I, what I see a whole lot, you know, um, when we start doing it for a new company and doing the onboarding and discovering everything is how often you go in and you find that accompany, uh, their previous, it, they just had a firewall and antivirus, you know, and that's just two of the layers that, you know, like, uh, uh, you know, a house, if you want to be, uh, very secure, you know, you have a fence around your perimeter and they hop over the fence. What else do you have? You know, are they only going to go through the front door? No, you know, there's back doors, garage, windows, and the same with security. Um, and not that you're always going to stay safe, but it's, it's pretty easy to provide, you know, standard security, best practice, cover your layers. And at least be so much more secure than just having two security items, firewall and antivirus. You know, it just doesn't come in here enough of the entry points.

Speaker 2 (06:53):

Yeah. It's something that, that I keep noticing is since so many of the attacks now are automated. Um, if you make it hard enough for the bad guys to come after you, they're going to focus their attention elsewhere. You know, that the automated stuff's going to come by, it's going to see if you're sleeping on the job. It's going to see if you've got, you know, remote desktop, open to the world, you know, just the, the real, real, basic stuff. And when it sees that you don't ha when it sees that you have got the right pieces in place and you don't have these holes well, it's, you know, it's not going to report back. Oh yeah. You know, this person's company they're wide open, ready to go hit the go button and we got through it, right. It's going to take a much more targeted attack. Not that that won't happen, but the likelihood when you're not showing all these vulnerabilities of being been subjected to a targeted attack is so much lower because believe me, they want the low hanging fruit. They want to go after the companies that are going to pay. And that have, you know, that, that are easy Pickens, you know, it's, it's, it's, there's like business, right. You know, they're going to go after the targets that are, that are easiest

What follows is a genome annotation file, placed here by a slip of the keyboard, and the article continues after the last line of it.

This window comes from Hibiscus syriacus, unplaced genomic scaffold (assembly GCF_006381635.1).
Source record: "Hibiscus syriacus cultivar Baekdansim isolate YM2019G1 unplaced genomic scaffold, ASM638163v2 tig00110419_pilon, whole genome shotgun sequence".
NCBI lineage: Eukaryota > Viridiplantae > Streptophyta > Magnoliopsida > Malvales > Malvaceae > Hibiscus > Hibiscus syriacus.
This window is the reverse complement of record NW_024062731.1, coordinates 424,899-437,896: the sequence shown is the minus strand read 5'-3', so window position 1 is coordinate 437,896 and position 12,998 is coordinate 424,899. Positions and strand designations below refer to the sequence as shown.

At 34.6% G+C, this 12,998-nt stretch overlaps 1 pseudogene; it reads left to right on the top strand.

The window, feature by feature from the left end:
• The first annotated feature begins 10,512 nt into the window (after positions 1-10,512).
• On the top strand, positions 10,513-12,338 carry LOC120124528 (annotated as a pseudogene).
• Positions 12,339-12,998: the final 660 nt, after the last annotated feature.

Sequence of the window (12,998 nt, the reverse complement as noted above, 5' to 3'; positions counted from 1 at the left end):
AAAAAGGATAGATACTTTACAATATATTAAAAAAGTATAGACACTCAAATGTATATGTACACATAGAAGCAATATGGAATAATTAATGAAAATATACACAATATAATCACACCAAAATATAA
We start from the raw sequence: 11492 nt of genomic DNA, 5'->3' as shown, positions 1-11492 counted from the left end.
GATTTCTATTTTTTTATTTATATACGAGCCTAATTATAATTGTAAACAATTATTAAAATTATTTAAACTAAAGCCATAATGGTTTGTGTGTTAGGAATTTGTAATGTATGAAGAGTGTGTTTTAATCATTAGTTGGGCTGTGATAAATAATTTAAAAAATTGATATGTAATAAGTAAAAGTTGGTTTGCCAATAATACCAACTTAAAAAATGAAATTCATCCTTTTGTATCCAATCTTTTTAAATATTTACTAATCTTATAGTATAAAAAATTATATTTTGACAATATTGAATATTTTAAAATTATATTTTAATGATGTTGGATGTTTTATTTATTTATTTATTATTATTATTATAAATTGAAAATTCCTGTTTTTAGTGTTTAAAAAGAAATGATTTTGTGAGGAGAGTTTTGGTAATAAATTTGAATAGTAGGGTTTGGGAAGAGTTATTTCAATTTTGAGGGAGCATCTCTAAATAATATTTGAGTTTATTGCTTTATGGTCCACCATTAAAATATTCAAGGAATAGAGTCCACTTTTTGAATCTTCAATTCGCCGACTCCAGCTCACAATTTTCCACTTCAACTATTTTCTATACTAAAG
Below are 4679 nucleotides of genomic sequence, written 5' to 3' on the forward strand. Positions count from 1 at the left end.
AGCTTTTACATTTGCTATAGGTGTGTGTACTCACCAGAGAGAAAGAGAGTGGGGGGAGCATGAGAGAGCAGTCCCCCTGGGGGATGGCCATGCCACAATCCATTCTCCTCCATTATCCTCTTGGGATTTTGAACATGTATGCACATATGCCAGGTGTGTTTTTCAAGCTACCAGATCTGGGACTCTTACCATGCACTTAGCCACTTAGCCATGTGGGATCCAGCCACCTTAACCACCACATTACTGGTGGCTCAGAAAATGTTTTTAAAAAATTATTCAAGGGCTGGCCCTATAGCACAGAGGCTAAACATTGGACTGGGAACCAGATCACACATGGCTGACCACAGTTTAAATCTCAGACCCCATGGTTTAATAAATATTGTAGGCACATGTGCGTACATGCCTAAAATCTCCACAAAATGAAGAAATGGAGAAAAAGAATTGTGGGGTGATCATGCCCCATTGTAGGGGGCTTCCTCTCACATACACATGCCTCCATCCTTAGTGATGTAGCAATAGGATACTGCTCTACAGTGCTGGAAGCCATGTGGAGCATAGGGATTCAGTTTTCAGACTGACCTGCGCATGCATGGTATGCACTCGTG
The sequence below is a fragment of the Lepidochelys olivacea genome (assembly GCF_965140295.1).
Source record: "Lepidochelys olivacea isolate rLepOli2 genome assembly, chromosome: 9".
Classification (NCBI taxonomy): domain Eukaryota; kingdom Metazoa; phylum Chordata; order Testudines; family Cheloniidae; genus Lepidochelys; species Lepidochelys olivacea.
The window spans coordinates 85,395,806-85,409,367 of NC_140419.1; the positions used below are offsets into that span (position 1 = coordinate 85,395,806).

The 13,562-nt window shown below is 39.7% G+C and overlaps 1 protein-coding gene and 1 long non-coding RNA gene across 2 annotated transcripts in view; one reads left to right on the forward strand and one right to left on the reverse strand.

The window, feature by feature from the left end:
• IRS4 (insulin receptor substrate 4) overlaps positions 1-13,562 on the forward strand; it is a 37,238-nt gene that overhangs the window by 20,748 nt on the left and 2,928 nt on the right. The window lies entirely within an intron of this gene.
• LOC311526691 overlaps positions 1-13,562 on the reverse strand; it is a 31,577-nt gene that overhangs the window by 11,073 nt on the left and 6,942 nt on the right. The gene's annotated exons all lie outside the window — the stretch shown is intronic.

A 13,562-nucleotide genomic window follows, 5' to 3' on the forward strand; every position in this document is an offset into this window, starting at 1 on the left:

Speaker 1 (08:05):

With the biggest payoffs. Right.

Speaker 2 (08:06):

And you can make yourself not an easy target, uh, if you've got the right stuff in place. Yeah.

Speaker 1 (08:12):

Yeah. And I think, you know, I talk with some people and they say, oh, well, I'm just a, nobody, no, one's going to be coming after me. That's not how they look. They do all their like scans or, you know, just throw out these tools, see what picks up and then they'll maybe check it out further. So if you cover your bases, not that again, you'll never get hacked, but just greatly decreases your chances. Yeah. I have other looking at who they're hitting, they're just looking for what they can easily get in. You had a

Speaker 2 (08:43):